First, we needed time. In years past, the team had used an extended AA period to explore the meanings of each of these core values through discussions, skits, and writing assignments. With time no longer in the schedule, we made the commitment to use 10–15 minutes of each core class for three days for this purpose. Each teacher would focus on one Distinction a day. In order to ensure variety, we designated the type of activity that would take place in each classroom. For example, day one would find students in math class exploring “acknowledgement” through skits; English students completing a Frayer graphic organizer on “appreciation;” science classes creating posters about “commitment;” and the social studies classes having a discussion about “compassion.” On the following days, the activities would be changed from classroom to classroom as the remaining Distinctions were explored. We felt this investment of time helped ensure that every student had a thorough understanding of the core values and emphasized to the students just how important these values would be in our life together for the coming school year.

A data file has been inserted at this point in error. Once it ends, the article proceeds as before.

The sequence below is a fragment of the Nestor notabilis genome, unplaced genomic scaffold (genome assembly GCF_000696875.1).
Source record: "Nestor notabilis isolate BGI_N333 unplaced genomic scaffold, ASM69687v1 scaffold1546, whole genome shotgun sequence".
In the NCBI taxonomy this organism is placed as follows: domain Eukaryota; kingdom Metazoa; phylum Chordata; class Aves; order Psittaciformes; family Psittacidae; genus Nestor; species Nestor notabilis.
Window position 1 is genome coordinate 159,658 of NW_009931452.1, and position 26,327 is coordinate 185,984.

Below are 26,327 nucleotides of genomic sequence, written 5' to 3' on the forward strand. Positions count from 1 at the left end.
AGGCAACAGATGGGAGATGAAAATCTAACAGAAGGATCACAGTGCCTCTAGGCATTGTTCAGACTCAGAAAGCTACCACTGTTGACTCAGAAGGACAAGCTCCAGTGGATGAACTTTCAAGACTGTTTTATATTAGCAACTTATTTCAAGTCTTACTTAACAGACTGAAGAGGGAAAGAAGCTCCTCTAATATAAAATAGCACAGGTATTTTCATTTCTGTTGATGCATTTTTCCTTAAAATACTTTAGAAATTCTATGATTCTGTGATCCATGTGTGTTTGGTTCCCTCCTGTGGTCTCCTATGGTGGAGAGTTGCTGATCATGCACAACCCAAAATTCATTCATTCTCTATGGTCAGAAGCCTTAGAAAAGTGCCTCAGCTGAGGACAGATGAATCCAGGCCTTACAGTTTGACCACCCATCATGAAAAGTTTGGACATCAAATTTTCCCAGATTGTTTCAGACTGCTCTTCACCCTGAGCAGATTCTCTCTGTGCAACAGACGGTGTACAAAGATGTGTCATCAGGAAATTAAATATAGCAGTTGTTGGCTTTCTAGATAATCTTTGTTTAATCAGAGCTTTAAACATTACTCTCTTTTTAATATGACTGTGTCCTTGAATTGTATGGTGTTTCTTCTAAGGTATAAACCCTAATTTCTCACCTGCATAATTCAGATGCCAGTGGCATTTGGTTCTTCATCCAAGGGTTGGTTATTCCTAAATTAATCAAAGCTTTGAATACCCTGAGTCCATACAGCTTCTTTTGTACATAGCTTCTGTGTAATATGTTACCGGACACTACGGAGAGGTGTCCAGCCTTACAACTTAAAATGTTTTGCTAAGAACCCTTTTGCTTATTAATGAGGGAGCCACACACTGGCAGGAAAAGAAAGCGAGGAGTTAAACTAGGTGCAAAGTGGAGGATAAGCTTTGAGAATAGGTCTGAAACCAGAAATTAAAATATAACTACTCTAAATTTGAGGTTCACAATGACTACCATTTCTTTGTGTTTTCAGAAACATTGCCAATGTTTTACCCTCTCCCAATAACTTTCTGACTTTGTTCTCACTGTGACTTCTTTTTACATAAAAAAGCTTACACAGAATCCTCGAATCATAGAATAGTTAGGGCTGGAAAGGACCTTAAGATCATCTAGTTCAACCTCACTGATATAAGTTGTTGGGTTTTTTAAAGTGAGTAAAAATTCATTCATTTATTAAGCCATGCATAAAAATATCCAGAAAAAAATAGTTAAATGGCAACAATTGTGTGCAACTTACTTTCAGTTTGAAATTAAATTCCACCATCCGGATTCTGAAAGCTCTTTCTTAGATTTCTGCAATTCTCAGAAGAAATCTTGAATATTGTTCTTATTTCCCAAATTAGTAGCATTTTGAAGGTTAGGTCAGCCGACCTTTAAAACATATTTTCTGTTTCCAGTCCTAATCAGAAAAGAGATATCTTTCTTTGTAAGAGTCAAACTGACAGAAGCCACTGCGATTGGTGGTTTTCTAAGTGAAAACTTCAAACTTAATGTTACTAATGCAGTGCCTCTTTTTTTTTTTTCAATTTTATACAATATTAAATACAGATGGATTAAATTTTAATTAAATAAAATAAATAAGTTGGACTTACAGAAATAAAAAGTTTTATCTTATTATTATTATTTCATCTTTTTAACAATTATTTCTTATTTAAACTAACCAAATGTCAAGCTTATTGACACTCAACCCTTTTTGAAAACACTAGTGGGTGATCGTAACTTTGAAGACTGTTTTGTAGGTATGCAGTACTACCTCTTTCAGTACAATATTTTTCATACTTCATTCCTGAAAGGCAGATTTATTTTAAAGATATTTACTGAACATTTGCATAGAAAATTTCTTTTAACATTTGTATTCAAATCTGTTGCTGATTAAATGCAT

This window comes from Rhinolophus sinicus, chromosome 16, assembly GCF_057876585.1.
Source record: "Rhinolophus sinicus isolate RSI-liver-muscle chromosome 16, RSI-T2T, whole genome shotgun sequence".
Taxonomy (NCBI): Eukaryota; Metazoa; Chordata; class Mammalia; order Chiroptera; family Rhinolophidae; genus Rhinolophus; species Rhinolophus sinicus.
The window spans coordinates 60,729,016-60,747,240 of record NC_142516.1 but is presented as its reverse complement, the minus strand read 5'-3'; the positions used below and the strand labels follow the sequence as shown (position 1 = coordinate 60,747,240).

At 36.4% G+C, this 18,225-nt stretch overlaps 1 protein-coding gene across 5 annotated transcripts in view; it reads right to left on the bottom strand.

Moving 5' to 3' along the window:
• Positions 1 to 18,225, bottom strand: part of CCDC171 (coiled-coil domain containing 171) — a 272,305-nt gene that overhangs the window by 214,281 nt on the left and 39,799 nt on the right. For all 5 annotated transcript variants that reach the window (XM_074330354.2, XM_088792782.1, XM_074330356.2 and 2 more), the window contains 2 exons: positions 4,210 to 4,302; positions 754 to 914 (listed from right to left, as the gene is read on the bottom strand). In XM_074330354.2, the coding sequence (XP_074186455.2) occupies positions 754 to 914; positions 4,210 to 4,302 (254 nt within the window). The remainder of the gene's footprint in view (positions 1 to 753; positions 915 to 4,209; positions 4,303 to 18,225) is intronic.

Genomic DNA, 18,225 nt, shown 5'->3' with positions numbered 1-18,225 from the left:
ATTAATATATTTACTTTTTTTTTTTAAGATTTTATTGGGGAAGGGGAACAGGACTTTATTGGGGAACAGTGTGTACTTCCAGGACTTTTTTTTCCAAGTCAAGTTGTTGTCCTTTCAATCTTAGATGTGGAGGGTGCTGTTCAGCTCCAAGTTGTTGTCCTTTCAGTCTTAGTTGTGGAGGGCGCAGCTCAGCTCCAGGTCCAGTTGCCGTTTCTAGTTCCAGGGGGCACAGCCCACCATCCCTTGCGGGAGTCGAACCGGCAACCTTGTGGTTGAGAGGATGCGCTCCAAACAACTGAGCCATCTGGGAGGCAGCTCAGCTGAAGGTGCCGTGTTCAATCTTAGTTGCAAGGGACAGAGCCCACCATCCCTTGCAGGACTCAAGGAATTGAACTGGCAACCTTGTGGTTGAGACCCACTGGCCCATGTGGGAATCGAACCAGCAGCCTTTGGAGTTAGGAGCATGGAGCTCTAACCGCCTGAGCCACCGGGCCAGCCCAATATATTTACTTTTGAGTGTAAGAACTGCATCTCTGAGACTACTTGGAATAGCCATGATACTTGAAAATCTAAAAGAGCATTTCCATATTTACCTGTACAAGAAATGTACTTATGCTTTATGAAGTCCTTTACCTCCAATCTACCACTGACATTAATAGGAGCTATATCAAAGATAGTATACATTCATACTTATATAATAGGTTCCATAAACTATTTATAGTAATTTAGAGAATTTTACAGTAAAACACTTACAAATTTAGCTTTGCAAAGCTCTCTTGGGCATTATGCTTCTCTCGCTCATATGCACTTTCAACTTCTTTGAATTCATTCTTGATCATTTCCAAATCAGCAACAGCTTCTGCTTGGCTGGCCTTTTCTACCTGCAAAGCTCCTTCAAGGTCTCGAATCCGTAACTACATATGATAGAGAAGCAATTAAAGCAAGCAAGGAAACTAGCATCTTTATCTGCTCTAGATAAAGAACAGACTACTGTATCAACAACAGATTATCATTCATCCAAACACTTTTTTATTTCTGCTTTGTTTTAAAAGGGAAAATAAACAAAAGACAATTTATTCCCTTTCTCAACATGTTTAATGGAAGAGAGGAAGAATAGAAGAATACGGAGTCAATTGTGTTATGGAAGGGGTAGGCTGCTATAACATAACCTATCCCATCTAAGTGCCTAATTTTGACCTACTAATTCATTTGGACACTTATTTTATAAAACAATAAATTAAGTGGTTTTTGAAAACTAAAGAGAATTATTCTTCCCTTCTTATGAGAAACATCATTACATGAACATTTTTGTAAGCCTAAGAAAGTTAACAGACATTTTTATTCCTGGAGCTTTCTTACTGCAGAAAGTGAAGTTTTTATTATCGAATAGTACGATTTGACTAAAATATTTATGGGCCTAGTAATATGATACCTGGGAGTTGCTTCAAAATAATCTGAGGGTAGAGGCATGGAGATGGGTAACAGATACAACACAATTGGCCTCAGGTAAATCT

Often teams do an excellent job teaching their rules and procedures at the beginning of the year but fail to revisit them during the year. However, we made the Distinctions of Integrity an integral part of our daily routine. When a student acted inappropriately, he/she was asked to determine which of the Distinctions had been violated and how to fix the problem. Before field trips, students were expected to set “Distinctions goals” for the trip and to assess their progress toward meeting these goals afterward. During weekly team meetings, students were acknowledged for their successes of the past week both academically and behaviorally and were invited to acknowledge their fellow students. As a part of project reflections, students were asked to consider which of the Distinctions had best been utilized by their team and which were needed. In social studies class, students used the Distinctions as they considered famous people from history. While reading African myths, parallels were drawn between the values of ancient civilizations and our team’s Distinctions. In English class, character analysis included considering the character’s core values. Students-of-the-month were recognized based on their accomplishments in one (or more) of the team Distinctions.
This consistent reference to the Distinctions of Integrity helped our students understand the relevance of these core values to their daily lives both in and out of school. By integrating the heart of AA into our established curriculum, we were able to maintain our advisory program despite the loss of dedicated time.
Theresa Hinkle is an educational consultant and the 2007-08 president of the National Middle School Association. She can be reached at email@example.com.